Deforestation: A dirty businessBy Graham Land Oct 02, 2012 10:34PM UTC
If you thought that illegal logging and forest clearing was mainly carried out by poor farmers and land squatters who simply can’t afford to obey the law, well then you’ve been misled. Like most big problems, corruption and big money are to blame.
In Southeast Asia, timber is big money. According to a new report by INTERPOL and the UN Environment Program, organized crime is estimated to earn from $30 – $100bn USD per year on illegal logging. That’s not just illegally clearing forest in order to plant palm or develop the land – it’s straight up stripping the land of its trees and selling the wood to the highest bidder. The report further estimates that 15-30% of all global timber is logged illegally.
From Radio Australia:
There are some countries where 50 to 70 per cent of the timber coming out of those countries is illegal. The areas that are most concerning to us in south east Asia are Myanmar, Indonesia, Papua New Guinea. I’m also particularly concerned about what I’m seeing in Cambodia and Laos. There has been a lot of investment in Vietnam around tackling illegal logging and improving their logging practices, but unfortunately what we’ve seen is a shift of pressure onto Cambodia and Laos and now there seems to be a lot of illegal logging going on in Cambodia and Laos and supplying the market to Vietnam.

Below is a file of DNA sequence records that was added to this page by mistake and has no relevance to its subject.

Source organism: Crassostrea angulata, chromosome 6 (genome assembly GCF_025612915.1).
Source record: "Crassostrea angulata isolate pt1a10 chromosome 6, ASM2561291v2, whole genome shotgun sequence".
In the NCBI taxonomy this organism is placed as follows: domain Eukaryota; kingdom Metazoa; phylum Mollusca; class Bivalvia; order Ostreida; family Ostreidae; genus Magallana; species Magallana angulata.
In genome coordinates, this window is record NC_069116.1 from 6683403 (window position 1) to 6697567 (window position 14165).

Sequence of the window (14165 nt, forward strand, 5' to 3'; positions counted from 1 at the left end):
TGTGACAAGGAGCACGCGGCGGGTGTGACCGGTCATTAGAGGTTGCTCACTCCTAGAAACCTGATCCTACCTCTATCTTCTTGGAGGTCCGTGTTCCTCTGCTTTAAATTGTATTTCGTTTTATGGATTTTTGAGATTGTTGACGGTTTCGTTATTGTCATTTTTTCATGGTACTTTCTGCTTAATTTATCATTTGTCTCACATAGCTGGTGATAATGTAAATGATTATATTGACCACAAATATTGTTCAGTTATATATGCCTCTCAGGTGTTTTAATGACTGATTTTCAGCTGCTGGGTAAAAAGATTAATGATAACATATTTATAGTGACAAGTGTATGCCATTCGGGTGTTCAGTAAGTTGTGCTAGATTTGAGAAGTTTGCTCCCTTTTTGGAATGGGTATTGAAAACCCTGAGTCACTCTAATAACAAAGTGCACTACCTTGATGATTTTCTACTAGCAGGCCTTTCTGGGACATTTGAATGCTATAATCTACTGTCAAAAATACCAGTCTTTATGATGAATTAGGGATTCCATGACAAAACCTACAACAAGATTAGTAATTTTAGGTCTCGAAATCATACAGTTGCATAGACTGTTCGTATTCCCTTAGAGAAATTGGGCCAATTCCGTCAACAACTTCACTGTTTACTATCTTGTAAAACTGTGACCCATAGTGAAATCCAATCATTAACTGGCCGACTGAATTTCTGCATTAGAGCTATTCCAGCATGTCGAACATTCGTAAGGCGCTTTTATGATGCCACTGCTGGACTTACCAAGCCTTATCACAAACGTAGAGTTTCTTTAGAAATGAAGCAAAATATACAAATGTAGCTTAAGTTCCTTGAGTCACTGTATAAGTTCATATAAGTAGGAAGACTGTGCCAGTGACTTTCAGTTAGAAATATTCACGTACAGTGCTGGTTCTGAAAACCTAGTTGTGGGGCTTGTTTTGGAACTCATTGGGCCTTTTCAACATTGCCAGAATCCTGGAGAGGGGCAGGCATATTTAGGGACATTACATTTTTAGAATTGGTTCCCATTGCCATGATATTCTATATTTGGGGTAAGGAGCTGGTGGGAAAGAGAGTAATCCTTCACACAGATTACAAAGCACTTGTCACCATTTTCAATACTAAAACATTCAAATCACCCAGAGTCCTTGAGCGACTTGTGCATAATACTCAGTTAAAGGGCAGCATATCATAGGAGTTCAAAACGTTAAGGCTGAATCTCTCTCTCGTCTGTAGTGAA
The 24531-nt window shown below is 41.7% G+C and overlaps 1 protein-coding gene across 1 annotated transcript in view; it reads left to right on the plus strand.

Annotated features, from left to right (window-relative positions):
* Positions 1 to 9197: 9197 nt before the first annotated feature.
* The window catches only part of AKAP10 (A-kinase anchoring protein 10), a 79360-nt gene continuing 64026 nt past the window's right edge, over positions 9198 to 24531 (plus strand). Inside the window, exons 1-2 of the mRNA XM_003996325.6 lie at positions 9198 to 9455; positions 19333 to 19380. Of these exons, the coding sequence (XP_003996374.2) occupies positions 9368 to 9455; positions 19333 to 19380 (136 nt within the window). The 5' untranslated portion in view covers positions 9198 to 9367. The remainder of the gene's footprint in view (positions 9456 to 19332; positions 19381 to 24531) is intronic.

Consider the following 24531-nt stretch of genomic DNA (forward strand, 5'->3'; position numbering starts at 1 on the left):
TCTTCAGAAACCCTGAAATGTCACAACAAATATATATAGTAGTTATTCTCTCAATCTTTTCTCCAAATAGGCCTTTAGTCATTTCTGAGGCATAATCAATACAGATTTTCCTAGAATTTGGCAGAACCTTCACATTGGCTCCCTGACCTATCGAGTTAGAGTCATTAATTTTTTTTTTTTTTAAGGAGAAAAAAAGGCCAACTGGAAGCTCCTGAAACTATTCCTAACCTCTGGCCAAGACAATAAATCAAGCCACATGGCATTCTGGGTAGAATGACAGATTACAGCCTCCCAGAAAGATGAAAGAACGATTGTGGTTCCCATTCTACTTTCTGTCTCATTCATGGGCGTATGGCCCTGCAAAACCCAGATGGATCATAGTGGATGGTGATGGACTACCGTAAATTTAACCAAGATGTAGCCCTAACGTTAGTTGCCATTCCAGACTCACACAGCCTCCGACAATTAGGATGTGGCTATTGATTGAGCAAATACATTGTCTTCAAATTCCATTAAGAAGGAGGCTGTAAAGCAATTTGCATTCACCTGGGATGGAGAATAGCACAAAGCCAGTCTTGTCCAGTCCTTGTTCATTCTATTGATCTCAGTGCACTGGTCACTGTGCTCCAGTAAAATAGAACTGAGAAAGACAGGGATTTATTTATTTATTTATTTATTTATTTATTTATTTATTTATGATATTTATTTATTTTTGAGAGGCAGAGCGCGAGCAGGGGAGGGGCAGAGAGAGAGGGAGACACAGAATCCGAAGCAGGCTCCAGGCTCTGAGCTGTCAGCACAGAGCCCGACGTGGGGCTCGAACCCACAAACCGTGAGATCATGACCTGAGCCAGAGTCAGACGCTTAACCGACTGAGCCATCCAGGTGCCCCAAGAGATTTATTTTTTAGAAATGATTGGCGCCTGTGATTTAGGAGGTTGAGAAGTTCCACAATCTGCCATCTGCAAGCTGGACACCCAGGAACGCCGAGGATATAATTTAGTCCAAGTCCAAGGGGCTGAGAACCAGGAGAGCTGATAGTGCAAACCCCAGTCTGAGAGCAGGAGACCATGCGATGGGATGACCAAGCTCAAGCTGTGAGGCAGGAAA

–Davyth Stewart, Criminal Intelligence Officer, Environmental Crime Program, INTERPOL
And don’t think that since this is trees we’re talking about that these crime syndicates are any less ruthless than drug lords. They routinely execute activists, law enforcement officers and journalists who report on their activities. Sometimes, like in the case of Cambodia, the government and military help the companies crack down on activists, NGOs, journalists and civil groups. Profits are as much as 5-10 times higher for illegal timber than legal, leaving plenty of cash to pay off corrupt judges and police.
That’s the story on the supply side. In terms of demand, 80% of illegal timber is bought in the US, Europe, Japan and especially China.
Besides being a human tragedy, illegal logging is contributing to the environmental meltdown of the planet.
From Alert Net:
Protecting forest is important for a range of reasons, from maintaining biodiversity and natural systems such as water filtration and consistent rainfall to protecting their ability to store carbon dioxide, one of the primary greenhouses gases emitted by burning fossil fuels and blamed for climate change.
The report states that limiting deforestation is the “fastest, most effective and least controversial” way to curb global greenhouse gas emissions.
Read the entire report, entitled Green Carbon: Black Trade.
For the situation regarding illegal forest clearing and logging in the Philippines, where 54 environmental activists plus many rangers have been murdered since 2001 (with only one person being charged), see this report by AFP.